Personal exposure of PM2.5 and metabolic syndrome markers of pregnant women in South Korea: APPO study

APPO study group

Research output: Contribution to journalArticlepeer-review

Abstract

We examined the association between exposure to PM2.5, focused on individual exposure level, and metabolic dysfunction during pregnancy. APPO study (Air Pollution on Pregnancy Outcome) was a prospective, multicenter, observational cohort study conducted from January 2021 to March 2023. Individual PM2.5 concentrations were calculated using a time-weighted average model. Metabolic dysfunction during pregnancy was assessed based on a modified definition of metabolic syndrome and its components, accounting for pregnancy-specific criteria. Exposure to PM2.5 during pregnancy was associated with worsened metabolic parameters especially glucose metabolism. In comparison to participants exposed to the low PM2.5 group, those exposed to high PM2.5 levels exhibited increased odds of gestational diabetes mellitus (GDM) after adjusting for confounding variables in different adjusted models. Specifically, in model 1, the adjusted odds ratio (aOR) was 3.117 with a 95% confidence interval (CI) of 1.234-7.870; in model 2, the aOR was 3.855 with a 95% CI of 1.255-11.844; in model 3, the aOR was 3.404 with a 95% CI of 1.206-9.607; and in model 4, the aOR was 2.741 with a 95% CI of 0.712-10.547. Exposure to higher levels of PM2.5 during pregnancy was associated with a tendency to worsen metabolic dysfunction markers specifically in glucose homeostasis. Further research is needed to investigate the mechanisms underlying the effects of ambient PM2.5 on metabolic dysfunction during pregnancy.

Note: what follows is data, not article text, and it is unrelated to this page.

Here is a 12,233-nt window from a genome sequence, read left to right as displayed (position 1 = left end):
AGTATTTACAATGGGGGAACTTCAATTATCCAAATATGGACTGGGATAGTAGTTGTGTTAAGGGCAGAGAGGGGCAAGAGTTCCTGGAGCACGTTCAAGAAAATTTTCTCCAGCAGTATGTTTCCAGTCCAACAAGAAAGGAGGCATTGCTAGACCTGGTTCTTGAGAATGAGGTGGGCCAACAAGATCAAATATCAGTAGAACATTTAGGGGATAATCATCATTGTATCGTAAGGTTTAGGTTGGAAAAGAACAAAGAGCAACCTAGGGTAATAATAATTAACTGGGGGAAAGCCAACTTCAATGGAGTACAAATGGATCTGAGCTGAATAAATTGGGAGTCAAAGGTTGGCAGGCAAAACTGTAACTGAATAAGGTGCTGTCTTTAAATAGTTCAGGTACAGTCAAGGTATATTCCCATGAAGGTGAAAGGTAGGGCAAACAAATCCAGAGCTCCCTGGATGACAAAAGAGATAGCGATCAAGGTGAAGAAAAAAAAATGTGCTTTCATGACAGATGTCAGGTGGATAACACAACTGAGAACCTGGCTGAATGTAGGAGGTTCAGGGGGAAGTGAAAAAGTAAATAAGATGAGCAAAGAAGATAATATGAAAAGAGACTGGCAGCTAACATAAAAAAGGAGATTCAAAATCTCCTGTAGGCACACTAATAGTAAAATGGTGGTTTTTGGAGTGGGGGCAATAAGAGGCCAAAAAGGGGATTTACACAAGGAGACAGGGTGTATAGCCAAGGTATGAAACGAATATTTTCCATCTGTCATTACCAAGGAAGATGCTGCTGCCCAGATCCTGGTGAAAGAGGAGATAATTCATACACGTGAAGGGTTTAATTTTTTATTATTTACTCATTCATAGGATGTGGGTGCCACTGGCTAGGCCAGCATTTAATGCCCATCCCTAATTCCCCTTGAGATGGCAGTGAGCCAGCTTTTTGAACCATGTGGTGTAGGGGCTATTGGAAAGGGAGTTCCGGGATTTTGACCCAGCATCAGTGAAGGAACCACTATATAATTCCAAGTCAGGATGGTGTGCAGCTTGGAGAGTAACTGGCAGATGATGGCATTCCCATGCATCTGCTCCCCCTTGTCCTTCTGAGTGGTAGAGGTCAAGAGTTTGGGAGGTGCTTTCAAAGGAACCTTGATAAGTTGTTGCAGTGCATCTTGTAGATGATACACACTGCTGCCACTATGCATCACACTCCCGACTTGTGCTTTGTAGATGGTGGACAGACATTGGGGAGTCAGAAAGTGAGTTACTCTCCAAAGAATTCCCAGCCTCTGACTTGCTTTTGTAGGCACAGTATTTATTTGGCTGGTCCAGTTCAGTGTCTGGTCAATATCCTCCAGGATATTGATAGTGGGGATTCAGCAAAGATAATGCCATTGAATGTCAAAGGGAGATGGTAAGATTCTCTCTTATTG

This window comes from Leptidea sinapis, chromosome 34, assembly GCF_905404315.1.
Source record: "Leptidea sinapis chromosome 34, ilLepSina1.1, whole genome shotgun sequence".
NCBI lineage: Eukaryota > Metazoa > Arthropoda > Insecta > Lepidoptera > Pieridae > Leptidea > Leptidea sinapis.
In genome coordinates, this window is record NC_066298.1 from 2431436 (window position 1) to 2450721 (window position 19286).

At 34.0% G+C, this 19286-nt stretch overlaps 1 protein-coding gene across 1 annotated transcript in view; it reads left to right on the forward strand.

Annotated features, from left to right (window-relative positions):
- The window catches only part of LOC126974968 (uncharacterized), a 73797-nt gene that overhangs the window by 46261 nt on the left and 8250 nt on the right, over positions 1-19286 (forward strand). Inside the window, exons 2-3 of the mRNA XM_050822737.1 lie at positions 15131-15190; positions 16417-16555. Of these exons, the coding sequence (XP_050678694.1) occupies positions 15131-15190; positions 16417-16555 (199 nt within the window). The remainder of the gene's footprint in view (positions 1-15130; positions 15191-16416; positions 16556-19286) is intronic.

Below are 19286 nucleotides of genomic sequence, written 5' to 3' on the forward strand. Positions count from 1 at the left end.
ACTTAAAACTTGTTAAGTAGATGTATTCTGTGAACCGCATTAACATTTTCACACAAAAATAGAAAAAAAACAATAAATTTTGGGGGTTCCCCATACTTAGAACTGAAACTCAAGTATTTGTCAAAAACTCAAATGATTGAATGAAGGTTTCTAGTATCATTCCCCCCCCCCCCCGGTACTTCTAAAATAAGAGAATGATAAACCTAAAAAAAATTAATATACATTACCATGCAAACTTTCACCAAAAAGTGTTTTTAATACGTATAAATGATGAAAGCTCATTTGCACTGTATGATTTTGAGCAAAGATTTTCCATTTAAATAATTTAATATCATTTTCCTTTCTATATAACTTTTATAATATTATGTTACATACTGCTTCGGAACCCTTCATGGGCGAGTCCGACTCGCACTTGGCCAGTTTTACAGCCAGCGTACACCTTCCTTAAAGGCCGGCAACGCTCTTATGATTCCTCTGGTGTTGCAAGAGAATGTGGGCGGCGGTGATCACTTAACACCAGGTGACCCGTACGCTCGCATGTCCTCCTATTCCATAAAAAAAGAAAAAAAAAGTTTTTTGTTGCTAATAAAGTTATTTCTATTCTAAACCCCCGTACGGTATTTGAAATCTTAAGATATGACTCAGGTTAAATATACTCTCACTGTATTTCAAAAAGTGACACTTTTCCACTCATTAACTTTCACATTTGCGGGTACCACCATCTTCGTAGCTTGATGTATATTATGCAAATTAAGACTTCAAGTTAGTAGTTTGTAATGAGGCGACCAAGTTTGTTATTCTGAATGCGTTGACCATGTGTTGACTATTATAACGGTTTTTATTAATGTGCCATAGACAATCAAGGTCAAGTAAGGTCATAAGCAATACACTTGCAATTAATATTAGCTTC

Original languageEnglish
Pages (from-to)123893-123906
Number of pages14
JournalEnvironmental Science and Pollution Research
Volume30
Issue number59
DOIs
StatePublished - 1 Dec 2023

Bibliographical note

Publisher Copyright:
© 2023. The Author(s).

Keywords

  • Glucose intolerance
  • Indoor air pollution
  • Lipid metabolism
  • Metabolic dysfunction
  • Particulate matter
  • Pregnancy complications

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